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Baltimore Museum of Art selling works by white men to fund diverse art

Works by Andy Warhol, Franz Kline, and more are going to auction to make way for art by women and people of colour

Major museums and galleries in the west have, for decades, told a very singular history of art. In a bid to make the collections at the Baltimore Museum of Art more diverse, seven works by 20th-century masters, including Andy Warhol, Robert Rauschenberg, and Franz Kline will be auctioned off. This is to make room for pieces by contemporary artists of colour and female artists. 

The city of Baltimore is 63.7 per cent black, according to the 2010 census, yet its flagship museum fails to show off the proportionate number of works by African-American Artists — a gap which Christopher Bedford, the director of the museum, hopes to remedy. Speaking to Artnet, he said this move comes at a monumental time, where the “most important artists working today, in my view, are black Americans”.

Warhol’s “Oxidation Painting” (1978), part-homage, part-offence to Jackson Pollock, will be auctioned at Sotheby’s in May, with hopes of raising $3 million for the museum. Other works to be auctioned include Kline’s “Green Cross” (1956), Robert Rauschenberg’s “Bank Job” (1979), Kenneth Noland’s “Lapis Lazuli” (1963), and “In-Vital” (1982). The sales should hopefully total $12 million.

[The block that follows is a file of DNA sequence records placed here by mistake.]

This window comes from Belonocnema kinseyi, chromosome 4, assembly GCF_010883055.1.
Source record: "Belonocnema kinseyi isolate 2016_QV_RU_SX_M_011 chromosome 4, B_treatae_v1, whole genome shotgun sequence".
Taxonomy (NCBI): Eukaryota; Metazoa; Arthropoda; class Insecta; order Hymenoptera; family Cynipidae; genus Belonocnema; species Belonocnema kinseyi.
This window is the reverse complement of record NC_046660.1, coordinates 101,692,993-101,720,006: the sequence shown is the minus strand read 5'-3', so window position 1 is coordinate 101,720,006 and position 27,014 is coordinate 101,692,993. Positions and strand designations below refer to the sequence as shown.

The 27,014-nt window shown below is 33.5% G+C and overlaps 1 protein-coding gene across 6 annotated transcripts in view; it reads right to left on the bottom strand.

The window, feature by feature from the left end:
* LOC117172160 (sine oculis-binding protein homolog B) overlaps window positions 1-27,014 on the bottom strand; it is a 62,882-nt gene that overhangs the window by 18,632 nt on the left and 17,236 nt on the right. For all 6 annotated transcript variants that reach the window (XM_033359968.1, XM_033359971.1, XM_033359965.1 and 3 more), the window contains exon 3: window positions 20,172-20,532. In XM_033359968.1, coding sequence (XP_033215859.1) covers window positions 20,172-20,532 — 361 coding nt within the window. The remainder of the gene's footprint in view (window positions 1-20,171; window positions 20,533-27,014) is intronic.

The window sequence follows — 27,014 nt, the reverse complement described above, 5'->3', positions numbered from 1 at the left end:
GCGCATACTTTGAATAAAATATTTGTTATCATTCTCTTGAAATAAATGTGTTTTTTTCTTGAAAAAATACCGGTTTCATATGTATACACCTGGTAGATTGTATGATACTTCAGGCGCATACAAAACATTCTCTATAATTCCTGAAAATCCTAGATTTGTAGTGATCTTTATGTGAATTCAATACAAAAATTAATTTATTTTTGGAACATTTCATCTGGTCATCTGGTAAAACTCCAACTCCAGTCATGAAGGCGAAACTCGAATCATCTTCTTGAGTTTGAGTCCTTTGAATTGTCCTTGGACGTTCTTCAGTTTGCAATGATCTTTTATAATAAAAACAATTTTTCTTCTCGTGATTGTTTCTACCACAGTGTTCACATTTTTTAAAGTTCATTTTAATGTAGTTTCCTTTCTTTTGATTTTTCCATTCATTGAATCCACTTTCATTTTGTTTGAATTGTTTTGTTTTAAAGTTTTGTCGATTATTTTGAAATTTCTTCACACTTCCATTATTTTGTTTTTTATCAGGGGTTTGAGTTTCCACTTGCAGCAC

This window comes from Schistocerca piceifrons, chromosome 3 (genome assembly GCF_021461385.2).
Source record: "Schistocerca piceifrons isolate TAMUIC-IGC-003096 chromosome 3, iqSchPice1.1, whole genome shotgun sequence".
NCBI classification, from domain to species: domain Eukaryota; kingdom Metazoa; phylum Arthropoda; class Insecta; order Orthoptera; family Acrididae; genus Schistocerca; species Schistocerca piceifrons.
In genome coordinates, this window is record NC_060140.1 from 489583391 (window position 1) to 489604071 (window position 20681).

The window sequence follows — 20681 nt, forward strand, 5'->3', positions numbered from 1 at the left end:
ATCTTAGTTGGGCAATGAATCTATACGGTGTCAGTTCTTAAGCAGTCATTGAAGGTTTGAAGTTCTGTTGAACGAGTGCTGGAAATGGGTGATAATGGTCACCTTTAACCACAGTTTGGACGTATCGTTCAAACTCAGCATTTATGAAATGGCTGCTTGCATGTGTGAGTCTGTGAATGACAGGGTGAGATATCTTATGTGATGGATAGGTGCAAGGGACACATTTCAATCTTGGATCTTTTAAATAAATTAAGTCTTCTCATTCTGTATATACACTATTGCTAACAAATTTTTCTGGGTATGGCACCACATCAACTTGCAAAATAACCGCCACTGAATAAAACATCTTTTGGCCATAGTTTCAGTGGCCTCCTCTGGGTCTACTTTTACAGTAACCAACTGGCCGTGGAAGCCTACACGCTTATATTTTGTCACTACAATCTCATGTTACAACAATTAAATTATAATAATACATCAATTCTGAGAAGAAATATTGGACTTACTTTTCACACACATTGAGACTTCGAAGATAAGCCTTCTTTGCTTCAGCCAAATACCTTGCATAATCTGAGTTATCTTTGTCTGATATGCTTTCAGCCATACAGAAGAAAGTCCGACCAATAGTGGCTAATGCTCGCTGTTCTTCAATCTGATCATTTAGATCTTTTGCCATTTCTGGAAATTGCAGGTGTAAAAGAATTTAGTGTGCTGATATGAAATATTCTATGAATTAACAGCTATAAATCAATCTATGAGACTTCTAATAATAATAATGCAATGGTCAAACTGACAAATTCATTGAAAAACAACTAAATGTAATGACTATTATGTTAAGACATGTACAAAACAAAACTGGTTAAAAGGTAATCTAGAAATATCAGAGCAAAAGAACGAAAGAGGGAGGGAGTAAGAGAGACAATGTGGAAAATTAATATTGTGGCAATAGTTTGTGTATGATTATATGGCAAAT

This money will be used to create a ‘war chest’ to fund future assets of art made after 1943 by women and artists of colour. 

In the same meeting where the decision was made about the seven artworks, the board of trustees confirmed the acquisition of the nine artists who will be taking their place, four of the artists being people of colour. Works by Mark Bradford, John T. Scott, Jack Whitten, and Zanele Muholi will feature. 

Bedford said in a press statement that the museum had to collate work by more diverse artists to reflect history and relevancy. He said it was important to build “a collection which is more relevant to the community it serves”.